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Published: September 15th 2004
7:43 AM and two miles from work. I'm waiting at a red light, ready to clip in to my pedals and turn left as soon as the light turns green. A car pulls up beside me, but I ignore it in favor of the traffic light. A familiar voice catches my ear though, "Hey man, whassup?"
I turn to see my coworker Leon sitting in his car. I smile and return his greeting, "Just trying to get to work...Ya know, I betcha I'll beat you into the office."
Leon chuckles and says, "You might be able to."
"Yup, especially since you've got to drive up to the seventh or eighth floor of the parking garage. Going round and round in circles, that really eats up a lot of time."
"Alright man, you're on," Leon replied as the traffic light turned green. I clipped into my pedals and proceeded to sprint through a left turn and towards the office. Avoiding a manhole cover, I began to calculate the quickest route to work. I glanced down at my rear view mirror on the bottom of my handlebar to see that I had a Toyota sedan behind me. Flicking up into the next gear, I pushed my bike past 20 miles per hour and dodged a pothole. Up ahead three cars and a bus had stopped at another traffic light, but there was a good two feet between the bus and the curb, and so I aimed right for the gap, slipping through to the entrance of the 7-Eleven parking lot, which I cut through in order to bypass the intersection and maintain my momentum. I flew by a beer-bellied guy trundling into his Thunderbird with a serving of sugar and saturated fat that easily exceeded the recommended daily allowance, startling him so much that he nearly lost his grasp on his cigarette.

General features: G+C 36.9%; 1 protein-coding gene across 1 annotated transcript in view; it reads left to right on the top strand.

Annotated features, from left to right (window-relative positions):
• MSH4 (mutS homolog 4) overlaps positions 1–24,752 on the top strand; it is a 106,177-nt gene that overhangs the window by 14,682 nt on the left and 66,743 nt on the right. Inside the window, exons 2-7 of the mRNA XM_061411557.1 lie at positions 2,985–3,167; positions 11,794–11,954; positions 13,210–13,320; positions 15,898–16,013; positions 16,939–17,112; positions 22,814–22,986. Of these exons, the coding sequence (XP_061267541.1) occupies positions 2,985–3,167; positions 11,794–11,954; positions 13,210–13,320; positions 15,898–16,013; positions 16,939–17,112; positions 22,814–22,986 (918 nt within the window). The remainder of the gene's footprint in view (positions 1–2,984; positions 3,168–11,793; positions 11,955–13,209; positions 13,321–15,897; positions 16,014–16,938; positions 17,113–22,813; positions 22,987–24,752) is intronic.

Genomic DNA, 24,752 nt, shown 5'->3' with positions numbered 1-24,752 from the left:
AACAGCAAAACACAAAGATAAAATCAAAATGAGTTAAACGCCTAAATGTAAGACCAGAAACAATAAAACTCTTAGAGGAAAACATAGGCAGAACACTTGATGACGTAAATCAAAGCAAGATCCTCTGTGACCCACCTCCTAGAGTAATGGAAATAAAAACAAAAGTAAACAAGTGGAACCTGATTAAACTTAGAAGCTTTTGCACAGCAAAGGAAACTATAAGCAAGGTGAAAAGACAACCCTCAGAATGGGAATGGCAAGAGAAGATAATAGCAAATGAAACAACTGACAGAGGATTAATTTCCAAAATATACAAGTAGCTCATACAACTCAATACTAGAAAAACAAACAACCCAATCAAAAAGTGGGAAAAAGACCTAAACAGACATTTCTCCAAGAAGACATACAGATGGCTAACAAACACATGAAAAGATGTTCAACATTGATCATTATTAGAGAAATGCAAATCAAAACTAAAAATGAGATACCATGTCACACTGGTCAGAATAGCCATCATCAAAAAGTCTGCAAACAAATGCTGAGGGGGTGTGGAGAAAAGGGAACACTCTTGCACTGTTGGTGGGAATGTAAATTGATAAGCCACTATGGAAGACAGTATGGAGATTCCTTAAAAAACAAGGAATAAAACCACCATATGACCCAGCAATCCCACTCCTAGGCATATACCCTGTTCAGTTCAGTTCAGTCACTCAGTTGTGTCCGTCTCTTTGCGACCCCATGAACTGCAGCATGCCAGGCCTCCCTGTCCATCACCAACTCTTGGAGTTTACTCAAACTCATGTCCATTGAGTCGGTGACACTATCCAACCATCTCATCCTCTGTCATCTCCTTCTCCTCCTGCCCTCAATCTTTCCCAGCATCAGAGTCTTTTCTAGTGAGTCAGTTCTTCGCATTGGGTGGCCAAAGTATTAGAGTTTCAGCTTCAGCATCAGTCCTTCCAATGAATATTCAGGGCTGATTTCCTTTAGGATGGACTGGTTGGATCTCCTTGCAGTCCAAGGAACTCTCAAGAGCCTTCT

Another quick sprint back up to speed and then I tucked down while spinning south, aware of the beads of sweat starting to break out underneath my shirt. I was only too happy that I had worn my office casual attire over my club ride cool outfit. When I got to work I could make a quick trip to the bathroom and strip off my sweat-soaked bike jersey & shorts and clean up with some baby wipes stashed in my desk drawer for just such occasions.
Another traffic light loomed 5 blocks ahead, one that was frustratingly slow. I considered running the red light, but doing so would only antagonize the unfortunate souls stuck in their SUV's. Instead I opted for a quick dogleg through the condos, staying alert for unleashed dogs in the de facto dog park along the way. A golden retriever looked up at me as I sped past, but seemed more interested in the tennis ball between her front paws.